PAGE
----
Northern California wildfires kill three, force evacuation of thousands

By Adrees Latif and Stephen Lam

SANTA ROSA, Calif. (Reuters) – A northern California wildfire raging in the foothills of the Cascade range has claimed three lives, officials said on Monday, as a separate blaze prompted mass evacuations and spread turmoil to the famed wine-producing regions of Napa and Sonoma counties.

The three fatalities in the so-called Zogg Fire in Shasta County, which erupted on Sunday near Redding, about 200 miles north of San Francisco, were reported by the county sheriff and the California Department of Forestry and Fire Protection (CalFire). They were all civilians.

No further details about the victims or how they perished were immediately provided. But the deaths bring to 29 the number of people killed since mid-August in a California wildfire season of historic proportions.

The Zogg fire, which has destroyed 146 structures and charred 31,000 acres of grassy hillsides and oak woodlands thick with dry scrub, coincided with the outbreak of another conflagration in the heart of California’s wine country north of the Bay area.

That blaze, dubbed the Glass Fire, has spread across 36,000 acres of similar terrain in Napa and Sonoma counties since early Sunday, incinerating more than 100 homes and other buildings, forcing thousands of residents to flee and threatening world-renowned vineyards, according to CalFire.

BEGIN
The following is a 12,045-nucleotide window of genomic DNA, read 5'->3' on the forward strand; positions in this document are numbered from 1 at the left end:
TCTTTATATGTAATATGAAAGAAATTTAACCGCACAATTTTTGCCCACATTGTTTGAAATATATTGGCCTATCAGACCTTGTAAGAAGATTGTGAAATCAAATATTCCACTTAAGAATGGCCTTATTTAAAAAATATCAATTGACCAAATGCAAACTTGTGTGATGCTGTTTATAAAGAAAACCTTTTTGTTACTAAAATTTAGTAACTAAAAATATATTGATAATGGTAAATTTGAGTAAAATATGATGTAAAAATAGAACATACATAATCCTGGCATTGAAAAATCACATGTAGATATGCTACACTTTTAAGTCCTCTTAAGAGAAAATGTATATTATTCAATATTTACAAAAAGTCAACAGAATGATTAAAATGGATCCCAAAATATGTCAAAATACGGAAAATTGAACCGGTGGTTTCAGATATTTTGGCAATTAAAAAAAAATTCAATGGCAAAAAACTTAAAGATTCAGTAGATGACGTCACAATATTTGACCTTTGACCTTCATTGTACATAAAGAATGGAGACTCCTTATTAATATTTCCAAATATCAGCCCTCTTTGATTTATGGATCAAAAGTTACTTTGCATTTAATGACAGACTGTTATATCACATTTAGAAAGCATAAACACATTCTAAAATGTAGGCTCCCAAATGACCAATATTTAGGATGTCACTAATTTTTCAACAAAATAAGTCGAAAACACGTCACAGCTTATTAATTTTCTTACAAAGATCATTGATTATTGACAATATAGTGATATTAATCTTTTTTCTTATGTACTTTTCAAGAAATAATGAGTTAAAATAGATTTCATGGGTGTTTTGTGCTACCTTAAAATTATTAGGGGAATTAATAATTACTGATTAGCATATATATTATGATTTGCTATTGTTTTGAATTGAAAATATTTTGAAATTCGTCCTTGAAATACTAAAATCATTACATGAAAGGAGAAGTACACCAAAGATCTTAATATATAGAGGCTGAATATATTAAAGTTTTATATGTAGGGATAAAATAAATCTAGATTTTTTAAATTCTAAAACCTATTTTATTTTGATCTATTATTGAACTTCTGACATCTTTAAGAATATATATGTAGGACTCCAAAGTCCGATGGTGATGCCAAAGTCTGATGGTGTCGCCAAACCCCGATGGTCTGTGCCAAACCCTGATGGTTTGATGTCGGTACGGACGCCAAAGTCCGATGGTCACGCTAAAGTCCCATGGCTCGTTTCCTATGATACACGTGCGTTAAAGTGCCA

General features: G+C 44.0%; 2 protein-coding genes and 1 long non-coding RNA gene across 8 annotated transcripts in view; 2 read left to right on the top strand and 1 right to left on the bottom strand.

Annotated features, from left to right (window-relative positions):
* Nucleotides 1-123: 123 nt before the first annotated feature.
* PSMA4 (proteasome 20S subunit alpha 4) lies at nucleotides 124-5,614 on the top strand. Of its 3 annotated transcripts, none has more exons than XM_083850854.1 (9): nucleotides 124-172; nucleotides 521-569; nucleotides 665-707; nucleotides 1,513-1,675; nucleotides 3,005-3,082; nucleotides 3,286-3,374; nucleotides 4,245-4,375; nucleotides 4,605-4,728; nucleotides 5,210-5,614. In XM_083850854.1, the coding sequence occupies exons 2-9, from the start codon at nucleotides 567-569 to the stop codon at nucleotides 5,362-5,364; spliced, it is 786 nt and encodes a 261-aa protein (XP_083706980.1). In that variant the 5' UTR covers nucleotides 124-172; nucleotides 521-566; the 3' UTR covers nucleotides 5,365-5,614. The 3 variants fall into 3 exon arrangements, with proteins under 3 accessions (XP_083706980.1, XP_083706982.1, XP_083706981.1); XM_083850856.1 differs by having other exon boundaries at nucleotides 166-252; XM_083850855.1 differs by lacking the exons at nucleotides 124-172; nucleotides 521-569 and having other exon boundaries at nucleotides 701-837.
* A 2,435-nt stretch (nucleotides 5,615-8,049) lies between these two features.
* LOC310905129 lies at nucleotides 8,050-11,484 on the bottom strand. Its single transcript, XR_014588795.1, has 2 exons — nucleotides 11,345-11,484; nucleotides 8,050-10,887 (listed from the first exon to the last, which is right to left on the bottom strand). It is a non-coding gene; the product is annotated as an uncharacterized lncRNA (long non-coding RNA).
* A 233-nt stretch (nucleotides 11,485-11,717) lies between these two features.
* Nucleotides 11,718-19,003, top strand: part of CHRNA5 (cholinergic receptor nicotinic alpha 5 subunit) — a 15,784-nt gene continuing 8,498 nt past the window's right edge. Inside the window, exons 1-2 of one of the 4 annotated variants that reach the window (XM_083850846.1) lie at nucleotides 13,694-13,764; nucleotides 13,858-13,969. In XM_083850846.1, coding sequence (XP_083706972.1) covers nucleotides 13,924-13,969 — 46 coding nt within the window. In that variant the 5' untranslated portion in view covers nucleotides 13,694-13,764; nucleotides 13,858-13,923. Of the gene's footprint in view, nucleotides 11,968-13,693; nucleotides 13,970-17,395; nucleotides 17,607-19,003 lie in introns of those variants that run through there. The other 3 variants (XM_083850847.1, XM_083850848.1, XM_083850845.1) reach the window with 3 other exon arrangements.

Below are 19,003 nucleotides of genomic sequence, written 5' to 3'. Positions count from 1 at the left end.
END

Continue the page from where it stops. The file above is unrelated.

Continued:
Both fires were listed at zero containment as of Monday evening. The cause of each was under investigation.

They marked the latest flashpoints in a destructive spate of wildfires this summer across the Western United States.

In California this year, wildfires have scorched 3.7 million acres (1.5 million hectares) since January – far exceeding any single year in state history. They have been stoked by intense, prolonged bouts of heat, high winds and other weather extremes that scientists attribute to climate change.

More than 7,000 homes and other structures have burned statewide so far this year.

LANDMARK CHATEAU BURNS

The Glass Fire broke out in Napa Valley before dawn near Calistoga before merging with two other blazes into a larger eruption of flames straddling western Napa County and an adjacent swath of Sonoma County.